With a bit of tinkering, Baltimore County Executive C. A. Dutch Ruppersberger III has added $12 million to next year's proposed capital budget, largely for school construction and improvements to the county's older communities.
The new county executive is expected to deliver the bricks-and-mortar spending plan along with his first operating budget today. Both require final approval by the County Council, which may cut money from his requests but may not increase spending.
The county planning board had recommended a $149.1 million capital budget, but Mr. Ruppersberger added $8.8 million and proposed spending another $3.3 million in bond money approved by voters in past years but never spent.
The executive reversed a decision by the planning board, deciding to spend $4.1 million for a new Southwest Area Elementary School rather than $11.1 million to reopen Catonsville Middle School. He also proposed spending $364,000 on engineering work for a new Painters Mill Elementary School.
He said he decided against the Catonsville Middle School proposal after conferring with community leaders because the project was unlikely to get matching state funds. He said state officials have indicated that they would approve a new elementary school.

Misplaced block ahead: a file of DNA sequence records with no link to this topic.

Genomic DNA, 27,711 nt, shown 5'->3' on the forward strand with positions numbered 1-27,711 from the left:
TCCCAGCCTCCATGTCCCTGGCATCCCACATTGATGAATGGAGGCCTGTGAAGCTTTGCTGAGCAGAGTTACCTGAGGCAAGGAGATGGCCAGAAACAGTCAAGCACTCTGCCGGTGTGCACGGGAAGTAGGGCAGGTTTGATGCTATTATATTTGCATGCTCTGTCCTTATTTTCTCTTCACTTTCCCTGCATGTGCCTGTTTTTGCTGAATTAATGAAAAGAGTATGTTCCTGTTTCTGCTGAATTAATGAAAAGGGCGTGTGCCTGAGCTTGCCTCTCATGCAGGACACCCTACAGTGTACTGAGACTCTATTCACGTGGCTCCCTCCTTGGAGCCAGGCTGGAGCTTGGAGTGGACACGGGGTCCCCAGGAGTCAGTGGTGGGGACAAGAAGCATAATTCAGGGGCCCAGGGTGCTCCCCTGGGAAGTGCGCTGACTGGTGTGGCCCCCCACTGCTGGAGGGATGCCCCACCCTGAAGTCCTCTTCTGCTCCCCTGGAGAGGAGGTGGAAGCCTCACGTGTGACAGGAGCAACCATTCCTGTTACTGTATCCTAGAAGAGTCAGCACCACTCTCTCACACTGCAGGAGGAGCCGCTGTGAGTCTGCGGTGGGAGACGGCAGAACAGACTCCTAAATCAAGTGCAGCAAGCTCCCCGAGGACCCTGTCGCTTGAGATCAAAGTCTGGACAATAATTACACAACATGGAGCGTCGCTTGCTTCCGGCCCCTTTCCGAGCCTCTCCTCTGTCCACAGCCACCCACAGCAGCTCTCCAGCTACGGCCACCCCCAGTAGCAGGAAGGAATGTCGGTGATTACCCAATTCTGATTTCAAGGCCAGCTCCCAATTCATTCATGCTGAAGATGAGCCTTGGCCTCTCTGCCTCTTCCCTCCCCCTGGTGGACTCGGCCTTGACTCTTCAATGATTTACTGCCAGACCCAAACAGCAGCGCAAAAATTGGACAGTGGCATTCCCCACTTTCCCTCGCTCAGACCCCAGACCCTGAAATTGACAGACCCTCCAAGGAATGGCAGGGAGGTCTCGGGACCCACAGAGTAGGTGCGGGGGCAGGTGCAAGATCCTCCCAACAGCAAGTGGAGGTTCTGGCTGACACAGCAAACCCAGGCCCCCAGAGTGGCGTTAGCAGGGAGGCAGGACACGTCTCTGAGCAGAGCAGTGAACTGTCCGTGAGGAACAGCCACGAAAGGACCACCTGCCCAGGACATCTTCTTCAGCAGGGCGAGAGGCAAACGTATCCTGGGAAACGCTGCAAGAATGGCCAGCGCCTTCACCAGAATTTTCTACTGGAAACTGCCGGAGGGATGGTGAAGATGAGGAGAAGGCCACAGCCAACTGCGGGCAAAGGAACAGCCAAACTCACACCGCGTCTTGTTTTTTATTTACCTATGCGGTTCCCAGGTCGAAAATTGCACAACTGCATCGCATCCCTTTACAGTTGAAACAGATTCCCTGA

The executive also wants $3.5 million for the county's Community Conservation Program to be spent on improvements to roads, storm drains, buildings and recreation facilities in older communities. The program got its start last year with $100,000 in county funds and a matching amount from the private sector. This is the first year the program will be infused with bond money.
Budget Director Fred Homan said the additional community conservation money will come in part from the operating budget and in part from capital funds that were freed by unexpected state aid.
The county executive also increased the proposed spending for alley improvements from the $1.8 million recommended by the planning board to $5 million.
By adding $3.3 million in unspent bond money to the proposed capital budget, Mr. Ruppersberger responded to criticism that older communities were being left to deteriorate while the county sat on money it could be using.